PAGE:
Security Market Segment LS
Monday, 29 October 2018 12:19

Australia needs 19,000 security professionals by 2019

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 The Australian Government is strugglling to on-board cyber security specialists, with 19,000 needed urgently by next year, according to an opposition cyber security spokesperson.

Giving the keynote address at the recent ISACA 'CACS' Conference in Melbourne, Gai Brodtmann, Shadow Assistant Minister for Cyber Security and Defence, had some interesting remarks in relation to the difficulty in obtaining and retaining cyber security expertise, particularly in government roles.

Brodtmann commenced her remarks with the observation, "In Australia, we will need 19,000 cyber security professionals by next year. We need cyber security experts yesterday and we need them in a broad range of skills, from coders to policy makers. So, how do we get them quick-smart?

"We need to think creatively and we need to think laterally. We need to learn from other nations. We need to think about compressing undergraduate degrees into two years which will include industry experience, again some other nations are considering that. We need to think about intensive degrees, where the students study throughout the year with no break, completing the degree in 12 months.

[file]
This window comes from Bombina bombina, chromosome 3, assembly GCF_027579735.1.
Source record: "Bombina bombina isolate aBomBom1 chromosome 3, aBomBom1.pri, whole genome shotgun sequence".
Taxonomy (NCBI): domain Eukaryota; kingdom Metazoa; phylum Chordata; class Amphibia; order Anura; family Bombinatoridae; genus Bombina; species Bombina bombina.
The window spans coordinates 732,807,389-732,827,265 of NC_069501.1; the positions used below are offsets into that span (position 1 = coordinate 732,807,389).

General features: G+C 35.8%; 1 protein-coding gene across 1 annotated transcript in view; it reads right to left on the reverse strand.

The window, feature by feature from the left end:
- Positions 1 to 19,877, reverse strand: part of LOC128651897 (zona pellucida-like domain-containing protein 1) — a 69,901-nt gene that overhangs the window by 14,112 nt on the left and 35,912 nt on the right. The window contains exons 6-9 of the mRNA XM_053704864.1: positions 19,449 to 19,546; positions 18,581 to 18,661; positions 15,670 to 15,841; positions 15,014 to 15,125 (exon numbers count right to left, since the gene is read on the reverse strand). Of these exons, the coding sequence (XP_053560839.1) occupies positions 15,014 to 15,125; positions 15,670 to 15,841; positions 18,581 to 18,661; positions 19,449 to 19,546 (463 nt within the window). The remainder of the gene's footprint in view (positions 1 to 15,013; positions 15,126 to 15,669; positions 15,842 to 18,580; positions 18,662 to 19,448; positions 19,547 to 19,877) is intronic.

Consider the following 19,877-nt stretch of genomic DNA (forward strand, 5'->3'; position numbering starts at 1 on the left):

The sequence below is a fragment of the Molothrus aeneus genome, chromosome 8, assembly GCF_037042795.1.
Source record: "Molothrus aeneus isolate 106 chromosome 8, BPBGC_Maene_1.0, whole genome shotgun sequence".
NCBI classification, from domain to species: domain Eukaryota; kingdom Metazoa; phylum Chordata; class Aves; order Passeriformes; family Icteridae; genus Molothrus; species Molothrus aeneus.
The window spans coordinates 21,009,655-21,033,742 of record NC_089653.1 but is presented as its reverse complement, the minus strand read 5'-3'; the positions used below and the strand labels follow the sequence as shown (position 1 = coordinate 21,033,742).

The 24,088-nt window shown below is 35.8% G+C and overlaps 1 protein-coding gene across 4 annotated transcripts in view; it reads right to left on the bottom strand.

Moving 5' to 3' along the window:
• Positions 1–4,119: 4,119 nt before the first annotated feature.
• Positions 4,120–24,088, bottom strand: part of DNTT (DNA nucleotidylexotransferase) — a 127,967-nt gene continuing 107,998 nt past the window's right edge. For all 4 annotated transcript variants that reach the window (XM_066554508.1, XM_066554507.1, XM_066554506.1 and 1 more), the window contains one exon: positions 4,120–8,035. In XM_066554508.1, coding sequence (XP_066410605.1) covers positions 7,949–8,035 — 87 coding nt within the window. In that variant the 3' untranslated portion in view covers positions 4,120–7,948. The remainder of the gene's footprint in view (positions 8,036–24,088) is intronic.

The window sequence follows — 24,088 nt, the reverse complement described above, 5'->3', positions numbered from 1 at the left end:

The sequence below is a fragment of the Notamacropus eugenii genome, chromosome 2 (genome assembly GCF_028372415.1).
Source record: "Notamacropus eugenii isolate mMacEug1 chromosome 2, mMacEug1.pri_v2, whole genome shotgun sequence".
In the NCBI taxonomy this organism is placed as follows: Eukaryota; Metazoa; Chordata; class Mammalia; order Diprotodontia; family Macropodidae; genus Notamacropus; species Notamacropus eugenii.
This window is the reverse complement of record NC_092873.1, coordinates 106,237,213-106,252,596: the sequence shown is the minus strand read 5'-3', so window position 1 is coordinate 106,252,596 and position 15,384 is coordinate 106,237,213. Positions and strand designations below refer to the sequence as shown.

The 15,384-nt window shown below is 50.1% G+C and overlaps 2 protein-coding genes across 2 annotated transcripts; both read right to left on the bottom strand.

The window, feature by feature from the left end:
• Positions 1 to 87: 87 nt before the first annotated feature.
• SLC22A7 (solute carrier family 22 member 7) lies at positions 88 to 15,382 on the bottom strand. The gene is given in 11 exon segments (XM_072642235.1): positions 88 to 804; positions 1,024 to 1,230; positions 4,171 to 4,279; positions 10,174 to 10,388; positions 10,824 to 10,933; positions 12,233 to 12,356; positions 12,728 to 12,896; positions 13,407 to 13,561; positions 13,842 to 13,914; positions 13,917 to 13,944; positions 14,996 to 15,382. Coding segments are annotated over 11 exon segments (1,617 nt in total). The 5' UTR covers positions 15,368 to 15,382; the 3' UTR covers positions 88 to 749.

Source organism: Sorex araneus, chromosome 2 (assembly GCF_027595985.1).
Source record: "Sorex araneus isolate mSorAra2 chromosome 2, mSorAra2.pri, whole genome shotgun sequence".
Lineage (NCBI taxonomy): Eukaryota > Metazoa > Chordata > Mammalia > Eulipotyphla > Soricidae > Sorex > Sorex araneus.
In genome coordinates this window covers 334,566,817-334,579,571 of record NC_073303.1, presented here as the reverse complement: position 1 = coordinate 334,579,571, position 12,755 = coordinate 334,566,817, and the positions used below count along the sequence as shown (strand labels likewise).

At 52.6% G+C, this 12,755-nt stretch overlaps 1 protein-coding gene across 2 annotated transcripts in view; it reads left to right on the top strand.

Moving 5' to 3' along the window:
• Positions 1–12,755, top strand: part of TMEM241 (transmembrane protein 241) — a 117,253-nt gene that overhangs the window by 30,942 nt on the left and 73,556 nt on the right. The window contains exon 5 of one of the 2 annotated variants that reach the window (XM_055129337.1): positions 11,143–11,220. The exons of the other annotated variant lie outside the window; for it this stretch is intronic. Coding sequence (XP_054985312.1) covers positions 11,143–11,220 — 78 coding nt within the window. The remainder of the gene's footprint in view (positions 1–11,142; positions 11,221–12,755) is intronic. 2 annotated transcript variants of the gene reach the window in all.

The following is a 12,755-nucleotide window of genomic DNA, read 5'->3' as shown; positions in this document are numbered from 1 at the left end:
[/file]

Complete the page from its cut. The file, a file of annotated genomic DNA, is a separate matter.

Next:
"We need to think about pathway degrees and diplomas and certificates that can be completed in a summer school. We need to think about pathways through primary and secondary school for cybersecurity careers, identifying talent early and fostering and nurturing it through the education process – this is being seen in Western Australia and in Israel."

But there are bigger issues, particularly around security clearance which (as she observes) can take as long as two years to complete.

Brodtmann continued, "We need to think about managing the security risk of newcomers who are awaiting their positive vet [security vetting to 'Secret' 'Top Secret' etc.], getting them into the workforce, but keeping them on less sensitive work until they are cleared or graduating them up the scale as their positive vet progresses, and again this is something the US is looking at, at the moment.

"We need to think about starting the positive vetting process during high school and TAFE or university, so graduates aren't stretching a living together through a series of part-time jobs for two years while they're waiting for their clearance. And quite often they pull out of the system because two years is a long time to wait."

Indeed. Why would anyone good enough to do the job for government wait two years before they can actually do the work. Private industry beckons; with much higher salaries too.

The author attended the conference as a guest of the organisers.

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David Heath

David Heath has had a long and varied career in the IT industry having worked as a Pre-sales Network Engineer (remember Novell NetWare?), General Manager of IT&T for the TV Shopping Network, as a Technical manager in the Biometrics industry, and as a Technical Trainer and Instructional Designer in the industrial control sector. In all aspects, security has been a driving focus. Throughout his career, David has sought to inform and educate people and has done that through his writings and in more formal educational environments.

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